When it comes to giving credit for the success of “The Andy Griffith Show,” Andy Griffith is not shy of tipping his hat in one direction.
In an interview with the Archive of American Television, Griffith, who played Sheriff Andy Taylor on the CBS sitcom, said Don Knotts helped make the show stand out. Obviously, Knotts played Deputy Barney Fife on the show. But it took a little action on his part to get Griffith’s attention.
Griffith said Knotts saw “The Andy Griffith Show” pilot, which featured himself, Ron Howard, and Frances Bavier on an episode of “The Danny Thomas Show.”
‘The Andy Griffith Show’ Star Said This Performer Called Him After Seeing Pilot
“Don Knotts saw that on the air, the pilot on the air, and called me right here,” Griffith said. “And I said, ‘I didn’t know that you were out of work.’ Yes, he was cancelled. I said, ‘Call Sheldon (Leonard, the show’s creator).’
“And that’s what made the show a hit was Don,” Griffith said. The pairing of Griffith and Knotts turned out to be one of television’s greatest moves. Knotts, though, previously worked with Griffith in the Broadway play and movie adaptation of “No Time For Sergeants.”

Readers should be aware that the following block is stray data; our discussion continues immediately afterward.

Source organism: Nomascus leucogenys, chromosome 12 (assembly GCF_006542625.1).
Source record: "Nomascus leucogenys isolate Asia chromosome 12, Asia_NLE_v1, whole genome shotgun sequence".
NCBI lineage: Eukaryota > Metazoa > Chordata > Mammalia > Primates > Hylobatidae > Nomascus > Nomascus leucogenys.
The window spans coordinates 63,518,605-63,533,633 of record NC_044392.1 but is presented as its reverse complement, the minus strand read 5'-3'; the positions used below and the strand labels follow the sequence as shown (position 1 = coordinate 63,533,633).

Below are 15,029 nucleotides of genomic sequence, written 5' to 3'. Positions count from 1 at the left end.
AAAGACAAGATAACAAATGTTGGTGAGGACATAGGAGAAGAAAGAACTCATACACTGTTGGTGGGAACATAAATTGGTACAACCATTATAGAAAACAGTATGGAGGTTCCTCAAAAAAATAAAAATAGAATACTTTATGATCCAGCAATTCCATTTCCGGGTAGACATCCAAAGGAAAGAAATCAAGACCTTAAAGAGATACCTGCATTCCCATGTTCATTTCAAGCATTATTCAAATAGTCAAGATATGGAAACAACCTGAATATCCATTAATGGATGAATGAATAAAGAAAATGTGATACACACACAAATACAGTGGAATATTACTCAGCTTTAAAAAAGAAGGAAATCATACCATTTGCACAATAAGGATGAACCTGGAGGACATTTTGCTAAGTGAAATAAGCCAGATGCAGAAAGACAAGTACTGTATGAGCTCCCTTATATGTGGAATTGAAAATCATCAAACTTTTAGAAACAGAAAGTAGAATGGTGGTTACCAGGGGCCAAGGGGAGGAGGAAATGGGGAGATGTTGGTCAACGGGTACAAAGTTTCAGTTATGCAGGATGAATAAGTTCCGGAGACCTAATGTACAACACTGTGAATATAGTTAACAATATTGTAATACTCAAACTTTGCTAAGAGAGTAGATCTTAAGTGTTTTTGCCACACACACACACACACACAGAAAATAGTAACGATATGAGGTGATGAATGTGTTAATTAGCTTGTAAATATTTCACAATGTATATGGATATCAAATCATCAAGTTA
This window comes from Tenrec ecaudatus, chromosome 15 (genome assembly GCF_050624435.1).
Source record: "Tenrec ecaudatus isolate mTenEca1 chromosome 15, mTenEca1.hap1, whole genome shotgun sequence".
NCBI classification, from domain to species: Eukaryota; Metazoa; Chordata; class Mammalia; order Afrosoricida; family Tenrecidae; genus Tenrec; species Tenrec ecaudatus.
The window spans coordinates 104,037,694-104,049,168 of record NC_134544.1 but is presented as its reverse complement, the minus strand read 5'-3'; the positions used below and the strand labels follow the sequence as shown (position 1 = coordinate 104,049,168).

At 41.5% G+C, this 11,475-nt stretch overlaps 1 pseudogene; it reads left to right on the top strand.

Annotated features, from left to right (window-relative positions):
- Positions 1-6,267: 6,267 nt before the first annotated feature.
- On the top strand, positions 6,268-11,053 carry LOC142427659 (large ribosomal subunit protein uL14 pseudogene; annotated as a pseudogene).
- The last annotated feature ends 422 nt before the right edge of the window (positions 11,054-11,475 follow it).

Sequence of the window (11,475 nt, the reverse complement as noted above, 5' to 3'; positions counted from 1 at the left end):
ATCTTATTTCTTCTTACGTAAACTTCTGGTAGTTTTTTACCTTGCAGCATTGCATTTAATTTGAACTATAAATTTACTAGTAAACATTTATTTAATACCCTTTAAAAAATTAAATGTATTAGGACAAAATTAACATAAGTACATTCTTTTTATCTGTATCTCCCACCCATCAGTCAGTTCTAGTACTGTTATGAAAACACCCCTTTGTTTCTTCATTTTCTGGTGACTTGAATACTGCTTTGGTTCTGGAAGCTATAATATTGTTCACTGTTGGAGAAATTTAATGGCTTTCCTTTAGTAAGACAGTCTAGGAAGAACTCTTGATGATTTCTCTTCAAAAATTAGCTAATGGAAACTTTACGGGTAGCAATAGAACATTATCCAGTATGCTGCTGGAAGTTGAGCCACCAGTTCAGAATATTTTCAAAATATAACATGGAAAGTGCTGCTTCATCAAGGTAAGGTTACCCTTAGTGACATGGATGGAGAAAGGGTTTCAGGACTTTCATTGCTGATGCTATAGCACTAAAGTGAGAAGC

Knotts earned five Emmy Awards for his work on “The Andy Griffith Show.” He left after five seasons to pursue a movie career, yet would return for guest-starring appearances.
Both Griffith and Knotts, sadly, are no longer alive. Knotts died on Feb. 24, 2006, at 81 years old. Griffith died on July 3, 2012, at 86 years old.
How Can A Big Break On ‘Ed Sullivan’ Go Wrong? Let Andy Tell You
While today’s television stars may get roles in different ways, in the Golden Age of Television people could become stars by appearing on one show.
“The Ed Sullivan Show” on CBS had that type of pull. Actors, musicians, and comedians might show up on a Sunday night show, then become booked for months if it went well.
Um, for Andy Griffith, this was not the case. He appeared on Sullivan’s show in 1959, playing Destry in a scene from the movie “Destry Rides Again.”
In an old interview with Ralph Emery for On the Record, Griffith talked about the experience.
“The first job I had was on ‘The Ed Sullivan Show,'” Griffith said. “I was so terrified that I don’t even remember doing it. The only thing I remember about it was a guy pointed his finger. Like that, for me to walk out on stage. I remember that I did not get any laughs. At all.”
Sullivan had wanted Griffith for a number of appearances on his show. After that experience, though, Sullivan didn’t want Griffith anymore. “The Andy Griffith Show” star was fine with that, too.